“As such, we often communicate anger in a diluted way, and crying is one way to dilute our anger,” she said. “We might fear, rightly so, how others will respond to our anger, as it could lead to rejection, loss or even violence.”
OK, so how do you bridge the emotional gap between a crier and a non-crier?
In the heat of the moment, don’t be afraid to call a timeout if tears come, Stout said. You know how some couples have safe words they use when sex gets too rough? Come up with one for when your argument starts to get too heavy, too.
Then, leave the room for a bit. Go catch your breath in the bathroom or take a walk.
“I often advise my patients to find a patch of earth and put their bare feet on the ground as a way to let go of anxious energy,” Stout said. “A 10minute break, however you choose to do it, works great.”
You also should come up with a game plan on how to deal with future fights. If you’re the crier, dig to understand what function your tears serve: What emotions lie behind the reaction? What worries or concerns are you trying to convey to your partner?
“Have a conversation with your S.O. when not in conflict about your tendency to cry and what the tears mean,” Rosenfeld said. “This can help them understand why this happens and what it means in the context of your relationship.”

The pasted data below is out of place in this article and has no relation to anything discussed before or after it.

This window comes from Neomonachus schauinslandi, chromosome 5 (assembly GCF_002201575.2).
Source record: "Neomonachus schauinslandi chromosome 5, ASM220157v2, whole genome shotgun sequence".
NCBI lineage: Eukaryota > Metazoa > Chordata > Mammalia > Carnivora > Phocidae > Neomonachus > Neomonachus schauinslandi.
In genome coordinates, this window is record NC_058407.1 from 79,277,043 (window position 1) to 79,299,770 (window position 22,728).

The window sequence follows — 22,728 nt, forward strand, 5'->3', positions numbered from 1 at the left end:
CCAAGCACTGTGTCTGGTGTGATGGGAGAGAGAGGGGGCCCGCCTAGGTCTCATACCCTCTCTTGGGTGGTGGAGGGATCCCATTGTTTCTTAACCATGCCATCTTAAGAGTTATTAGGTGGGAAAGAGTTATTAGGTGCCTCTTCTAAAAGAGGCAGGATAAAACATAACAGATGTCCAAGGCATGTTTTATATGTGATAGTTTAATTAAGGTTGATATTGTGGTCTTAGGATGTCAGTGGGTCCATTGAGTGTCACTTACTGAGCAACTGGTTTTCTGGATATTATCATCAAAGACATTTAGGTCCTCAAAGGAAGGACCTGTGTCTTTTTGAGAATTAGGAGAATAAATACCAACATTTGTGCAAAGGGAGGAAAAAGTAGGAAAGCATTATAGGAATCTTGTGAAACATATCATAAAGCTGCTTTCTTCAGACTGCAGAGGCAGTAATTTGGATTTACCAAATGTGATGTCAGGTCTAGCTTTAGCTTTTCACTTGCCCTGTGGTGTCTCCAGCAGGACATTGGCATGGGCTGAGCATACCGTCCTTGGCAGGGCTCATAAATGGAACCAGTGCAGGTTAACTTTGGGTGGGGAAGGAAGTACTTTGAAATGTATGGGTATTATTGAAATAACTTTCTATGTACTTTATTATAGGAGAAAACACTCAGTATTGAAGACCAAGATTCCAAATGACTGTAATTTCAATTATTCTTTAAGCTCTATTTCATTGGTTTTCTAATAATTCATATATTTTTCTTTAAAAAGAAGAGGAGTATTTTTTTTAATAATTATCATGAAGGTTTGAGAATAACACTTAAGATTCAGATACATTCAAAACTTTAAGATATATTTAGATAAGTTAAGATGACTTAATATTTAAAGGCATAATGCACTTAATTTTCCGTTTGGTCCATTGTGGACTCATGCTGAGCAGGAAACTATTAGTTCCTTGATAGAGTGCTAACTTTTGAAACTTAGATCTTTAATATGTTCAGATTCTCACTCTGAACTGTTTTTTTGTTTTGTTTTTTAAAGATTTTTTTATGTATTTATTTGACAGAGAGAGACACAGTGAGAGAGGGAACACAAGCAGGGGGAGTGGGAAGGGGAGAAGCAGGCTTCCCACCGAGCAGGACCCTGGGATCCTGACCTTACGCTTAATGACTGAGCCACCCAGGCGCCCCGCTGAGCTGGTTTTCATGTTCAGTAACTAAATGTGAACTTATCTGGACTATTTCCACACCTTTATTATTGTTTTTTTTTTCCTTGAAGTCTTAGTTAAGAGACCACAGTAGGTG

The solution isn’t tear-free arguments for the rest of your life together but rather knowing how to cope with your emotions when the tears inevitably do come.
For Armitage, when a fight reaches a fever pitch, she and her boyfriend try to remind each other that they’re not fighting each other, they’re fighting the problem itself.
“And at this point, my partner is pretty used to me crying,” she said. “Really, I don’t think we should be afraid to cry, especially when you feel conflict creating some resentment. Like I said before, we cry because we care.”
It’s one thing to crave a big meal or a bottomless bag of your favorite snack. It’s another to be so famished that you are irritable and overreact to minor annoyances. That’s the difference between being hungry and being “hangry,” a clever combo of “hungry” and “angry.”